Monday, 16 November 2009

Worm compost

I don't have a green thumb.

Mostly this is because I'm not good at routines and habits.  So I forget to water and tend my plants ... or let's say I choose not to remember.  As a result, my balcony garden looks like this:

Gardening tools: trowel and gloves (which may contain spiders, I don't know).  One planter which formerly contained bok choy and lemon thyme, which the caterpillars promptly ate.  The red ice cream tub contains the little pots that the bok choy and lemon thyme came in.  The two other pots are the remains of tomato seedlings I bought a few weeks ago in a flutter of enthusiasm.

Okay, I do have an excuse for not putting the tomato plants in the planter, and for not watering my planter.  Here is the reason:

It is supposedly a 'self-watering' planter.  In theory, water drains from the soil into a separate compartment at the bottom and can sustain the planter for a few days.  Excess water can be tipped out through the letterbox-shaped hole in the picture.

In practice, mosquitoes get into the water compartment through the hole, and breed there :( After that, I avoided opening the balcony door at all until the plants were dead.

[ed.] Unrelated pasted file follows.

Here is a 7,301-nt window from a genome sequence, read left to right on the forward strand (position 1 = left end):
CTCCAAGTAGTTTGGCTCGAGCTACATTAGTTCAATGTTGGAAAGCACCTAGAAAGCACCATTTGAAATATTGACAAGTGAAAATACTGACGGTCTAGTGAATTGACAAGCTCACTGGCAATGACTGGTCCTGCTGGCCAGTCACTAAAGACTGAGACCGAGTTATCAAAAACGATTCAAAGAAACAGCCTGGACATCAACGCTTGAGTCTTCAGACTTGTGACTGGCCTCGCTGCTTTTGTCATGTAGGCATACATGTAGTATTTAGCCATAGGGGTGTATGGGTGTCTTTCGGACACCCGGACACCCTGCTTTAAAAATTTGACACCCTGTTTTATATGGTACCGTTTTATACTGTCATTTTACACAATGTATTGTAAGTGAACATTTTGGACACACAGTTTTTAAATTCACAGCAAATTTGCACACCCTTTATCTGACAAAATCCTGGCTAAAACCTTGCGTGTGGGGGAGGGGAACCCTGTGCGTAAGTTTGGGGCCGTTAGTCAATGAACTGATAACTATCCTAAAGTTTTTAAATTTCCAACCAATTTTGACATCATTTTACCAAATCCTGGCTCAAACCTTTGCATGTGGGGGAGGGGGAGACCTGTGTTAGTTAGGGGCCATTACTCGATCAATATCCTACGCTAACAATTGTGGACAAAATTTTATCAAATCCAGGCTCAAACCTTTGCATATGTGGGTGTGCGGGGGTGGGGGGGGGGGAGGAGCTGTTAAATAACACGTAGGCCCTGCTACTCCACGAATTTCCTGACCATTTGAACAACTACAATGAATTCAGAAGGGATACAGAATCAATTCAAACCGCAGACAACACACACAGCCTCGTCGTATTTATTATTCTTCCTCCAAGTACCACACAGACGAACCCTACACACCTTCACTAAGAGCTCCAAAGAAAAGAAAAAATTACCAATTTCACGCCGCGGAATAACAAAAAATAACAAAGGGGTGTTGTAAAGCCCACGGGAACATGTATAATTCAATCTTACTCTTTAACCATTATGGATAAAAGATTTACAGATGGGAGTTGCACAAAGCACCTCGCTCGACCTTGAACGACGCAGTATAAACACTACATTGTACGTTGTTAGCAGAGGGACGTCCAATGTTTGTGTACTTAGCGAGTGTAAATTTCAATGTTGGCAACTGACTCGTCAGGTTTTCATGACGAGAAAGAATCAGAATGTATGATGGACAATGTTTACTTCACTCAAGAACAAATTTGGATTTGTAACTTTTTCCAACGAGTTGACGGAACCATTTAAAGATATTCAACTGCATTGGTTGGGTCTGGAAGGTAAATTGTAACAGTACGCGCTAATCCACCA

I did buy some mesh to put over the hole, before I bought the tomato plants.  However I never got around to taping it on.  Or watering the tomato plants more than once, come to that.

Okay, so I can't sustain green life.  Hmm.  What can I do for practice?  Compost maybe?  After looking a little while at composting information, I decided that my planter would make a perfect worm compost farm.  All it needed was a lid with airholes, and mesh over the water compartment. The water compartment would  drain the compost so it didn't get too wet, and the lid with airholes would stop little flies from getting in the top and laying maggots.

Went off to my nearby hardware/nursery store (looking for lightbulbs, as it happened) and asked the DIY man how I could get a lid for my planter.  He suggested that someone could just cut a piece of plywood into shape, put a handle on it, and off I go.  He even offered to do it himself, when I said I didn't know anyone who had materials to do it for me.  He refused my offer to pay for materials, too.  I better bake him a cake or something.

He measured a planter that was in the shop, to make the lid.  Because he'd measured that one, I bought it to be sure the lid would fit.  So here's my future worm farm:

The shredded paper is for bedding for the worms.  I used duct tape to put a couple of layers of narrow flyscreen mesh over the hole.  Hopefully that will keep the mosquitoes out.  I'm also going to put in a couple of trowels of soil and some of the random brown stuff from my balcony, to give it more organic material.  And I'll soak it all before the worms go in.

I don't have the lid yet, he said I could probably pick it up tomorrow.  And I rang up the nursery, who said I could buy worms any day of the week :)

Meanwhile I've been collecting my kitchen waste in an icecream tub.  Not optimal, because it's rotting a bit, but oh well.  The worms can eat it later on.

Will post further on how it all goes!

No comments:

Post a Comment

Glad to hear from you!

the angel Jean